Sunday, November 25, 2012

The money it's about

Sportswriters like to remind their readers that when somebody says "It's not about the money", they're usually lying. Occasionally, a veteran hungry for a ring will sign for somewhat less than they could get elsewhere to have a shot/be with their friends/get away from some idiots, etc, but those cases are pretty rare.

Likewise, when you read about principles in legislative battles, you're getting the banal prolefeed.

Our go-to guy for banal prolefeed, Stephen Ohlemacher, has produced a characteristically useless roundup of what we're supposed to think is at stake in the current & endless budget struggles. No numbers, lots of conventional wisdom. Same old same old about Erskine-Bowles.

Lawmakers and the White House are working in a postelection session of Congress to reduce the sudden jolt of higher taxes and spending cuts and lay a framework for addressing the nation's long-term financial problems. But the two political parties are struggling to find common ground, especially on taxes and widely popular benefit programs such as Social Security and Medicare.

So careful. So balanced. So useless. And this unspeakable tripe:

It's a familiar refrain — almost everyone acknowledges that money has to be cut, no one wants it to be theirs

There are a lot of reasons that coverage of budget issues is so bad. Innumerate reporters and editors. Owners and advertisers with thumbs on the scale. Class warfare so ugly that most people simply refuse to believe in it.

Another one is that economic discussion in the US is always about encouraging growth. For a lot of reasons I've talked myself blue about - energy, land, water, climate, developing nations taking sotheir share - growth is just about done. So we're down to fighting over shares. Between inequality, waste, and sheer deliberate cussedness, there's a huge amount of room in the US to make most people's life one heluva lot easier without growth. So that sort of thing is called SOCIALISM, and discussion - even about simple stuff, like drug prices, is verboten.

Alas, the macro that has been taught in the US since the first course has been about growth.  And still, there is complete denial of even the possibility that the party's over - Oooh! We'll make technological progress! Energy is most critical in transit. How is progress running in transportation? The last B-52 came off the line in 1962. The Air Force plans on retiring their B-52s by 2040.

And so, down to details of what's being fought over:

Medicare surtax - 3.8% on investment and 0.9% on earned income over $200,000 is about $20 billion a year, but hits a limited target, $40,000 or more on very rich people. If you're that rich, it isn't going to affect your consumption.

Social security privatization - This was the Great White Whale of financial advisors who can't do arithmetic. Get their hands on the biggest post of money, ever! Trouble was , when it got turned into legislation, there was one big mutual fund. Pretty soon it would control every corporation in the US. Tiger by the tail?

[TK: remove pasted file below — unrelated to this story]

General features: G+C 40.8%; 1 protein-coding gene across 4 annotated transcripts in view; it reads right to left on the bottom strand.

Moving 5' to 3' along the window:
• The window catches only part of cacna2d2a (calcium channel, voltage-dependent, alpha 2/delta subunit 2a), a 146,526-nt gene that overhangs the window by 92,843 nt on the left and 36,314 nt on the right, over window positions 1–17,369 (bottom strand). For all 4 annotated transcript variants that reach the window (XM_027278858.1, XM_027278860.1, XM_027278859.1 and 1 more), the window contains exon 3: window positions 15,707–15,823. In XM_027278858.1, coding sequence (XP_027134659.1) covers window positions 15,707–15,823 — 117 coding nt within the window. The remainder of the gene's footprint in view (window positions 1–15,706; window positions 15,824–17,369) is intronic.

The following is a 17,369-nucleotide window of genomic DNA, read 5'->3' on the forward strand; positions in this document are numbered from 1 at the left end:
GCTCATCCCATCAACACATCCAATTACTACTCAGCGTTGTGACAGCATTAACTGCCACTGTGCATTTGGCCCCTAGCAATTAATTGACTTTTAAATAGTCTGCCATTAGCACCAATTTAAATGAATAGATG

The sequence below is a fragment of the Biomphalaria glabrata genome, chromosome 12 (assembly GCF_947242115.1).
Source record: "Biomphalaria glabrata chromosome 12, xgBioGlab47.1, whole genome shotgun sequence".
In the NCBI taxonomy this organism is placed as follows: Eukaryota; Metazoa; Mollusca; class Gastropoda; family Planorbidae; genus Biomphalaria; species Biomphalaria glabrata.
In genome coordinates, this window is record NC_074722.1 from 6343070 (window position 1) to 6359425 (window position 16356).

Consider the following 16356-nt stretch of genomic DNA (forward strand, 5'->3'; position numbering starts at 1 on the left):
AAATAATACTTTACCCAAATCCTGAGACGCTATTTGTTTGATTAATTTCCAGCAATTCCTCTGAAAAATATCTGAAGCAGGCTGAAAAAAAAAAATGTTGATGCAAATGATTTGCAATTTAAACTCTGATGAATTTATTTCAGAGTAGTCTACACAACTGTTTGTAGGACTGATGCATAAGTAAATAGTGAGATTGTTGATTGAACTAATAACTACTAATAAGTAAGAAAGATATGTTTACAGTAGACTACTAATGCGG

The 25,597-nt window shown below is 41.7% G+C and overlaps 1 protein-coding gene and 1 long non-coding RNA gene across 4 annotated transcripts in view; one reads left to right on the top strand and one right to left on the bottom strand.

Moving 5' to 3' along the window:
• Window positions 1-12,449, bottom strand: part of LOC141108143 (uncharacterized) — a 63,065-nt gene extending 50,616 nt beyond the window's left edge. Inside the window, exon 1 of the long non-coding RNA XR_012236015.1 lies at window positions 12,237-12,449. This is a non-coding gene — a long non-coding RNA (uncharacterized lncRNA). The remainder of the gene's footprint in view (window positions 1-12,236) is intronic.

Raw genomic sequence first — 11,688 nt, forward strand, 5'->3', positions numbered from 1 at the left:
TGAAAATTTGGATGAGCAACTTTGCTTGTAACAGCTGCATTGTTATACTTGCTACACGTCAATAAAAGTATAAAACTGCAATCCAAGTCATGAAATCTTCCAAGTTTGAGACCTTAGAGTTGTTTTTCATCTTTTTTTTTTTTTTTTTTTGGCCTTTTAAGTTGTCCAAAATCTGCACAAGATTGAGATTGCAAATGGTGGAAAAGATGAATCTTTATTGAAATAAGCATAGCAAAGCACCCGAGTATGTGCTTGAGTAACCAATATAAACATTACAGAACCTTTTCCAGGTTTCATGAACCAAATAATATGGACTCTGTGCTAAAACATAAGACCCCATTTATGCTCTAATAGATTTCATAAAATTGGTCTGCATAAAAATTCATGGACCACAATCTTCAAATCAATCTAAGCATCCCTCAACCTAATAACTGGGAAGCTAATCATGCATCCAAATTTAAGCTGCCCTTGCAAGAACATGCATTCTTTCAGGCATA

(Sure, it's absurdly literal, but any excuse to post Buck Owens is good enough for me)

So they content themselves with trying to steal the trust fund. Not getting far. In fact, with the payroll tax reduction in the last 2 years, general revenues have been transferred over to Social Security. Is that a good thing? It's over $90 billion a year, something like $1000/family over 90 million families, so that's been nice. Long term, though,it may increase the chance that Social Security gets thought of as a welfare program, which would make it vulnerable.

Medicare vouchers vs real insurance - the last 2 Republican budgets have had this trillion dollar elevation of theory over reality. The US, based on what we get & what we spend on health care, compared to what everybody else does, overspends by $1 trillion a year. It kills us on competitiveness as surely as it kills thousands of people every year.

The Democratic alternative takes a few steps in the right direction. The infamous $719 billion Medicare cuts are from the waste. Medical loss ratio minimums (which should get raised) are a pretty direct attack on the waste of insurance administration.
Preexisting conditions coverage, and dozens of other provisions of PPACA cut the fear factor. Do we hear about the real reasons for opposition?

Public education funding is another thing getting fought over. Not just university - now the scammers are moving in on secondary schools. Charter schools are big business, and truly scummy.

It's no accident that Charlie Pierce & Keith Olberman came out of sports reporting.

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